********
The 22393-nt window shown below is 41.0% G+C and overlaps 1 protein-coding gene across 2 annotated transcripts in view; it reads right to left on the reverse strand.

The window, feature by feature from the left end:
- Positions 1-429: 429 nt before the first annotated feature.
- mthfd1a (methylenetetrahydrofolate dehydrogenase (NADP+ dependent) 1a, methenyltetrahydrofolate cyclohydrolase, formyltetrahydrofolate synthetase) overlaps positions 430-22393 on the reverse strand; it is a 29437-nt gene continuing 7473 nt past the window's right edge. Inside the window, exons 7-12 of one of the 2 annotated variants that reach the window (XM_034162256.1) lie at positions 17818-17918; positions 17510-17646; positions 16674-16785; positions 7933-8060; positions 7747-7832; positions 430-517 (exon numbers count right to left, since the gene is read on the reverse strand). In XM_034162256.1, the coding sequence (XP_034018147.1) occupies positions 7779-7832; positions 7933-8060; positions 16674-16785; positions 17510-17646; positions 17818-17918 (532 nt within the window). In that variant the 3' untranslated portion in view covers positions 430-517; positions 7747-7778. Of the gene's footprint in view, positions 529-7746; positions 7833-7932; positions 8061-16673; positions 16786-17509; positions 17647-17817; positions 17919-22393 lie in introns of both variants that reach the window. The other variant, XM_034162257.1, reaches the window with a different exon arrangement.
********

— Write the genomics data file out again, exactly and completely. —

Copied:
The 22393-nt window shown below is 41.0% G+C and overlaps 1 protein-coding gene across 2 annotated transcripts in view; it reads right to left on the reverse strand.

The window, feature by feature from the left end:
- Positions 1-429: 429 nt before the first annotated feature.
- mthfd1a (methylenetetrahydrofolate dehydrogenase (NADP+ dependent) 1a, methenyltetrahydrofolate cyclohydrolase, formyltetrahydrofolate synthetase) overlaps positions 430-22393 on the reverse strand; it is a 29437-nt gene continuing 7473 nt past the window's right edge. Inside the window, exons 7-12 of one of the 2 annotated variants that reach the window (XM_034162256.1) lie at positions 17818-17918; positions 17510-17646; positions 16674-16785; positions 7933-8060; positions 7747-7832; positions 430-517 (exon numbers count right to left, since the gene is read on the reverse strand). In XM_034162256.1, the coding sequence (XP_034018147.1) occupies positions 7779-7832; positions 7933-8060; positions 16674-16785; positions 17510-17646; positions 17818-17918 (532 nt within the window). In that variant the 3' untranslated portion in view covers positions 430-517; positions 7747-7778. Of the gene's footprint in view, positions 529-7746; positions 7833-7932; positions 8061-16673; positions 16786-17509; positions 17647-17817; positions 17919-22393 lie in introns of both variants that reach the window. The other variant, XM_034162257.1, reaches the window with a different exon arrangement.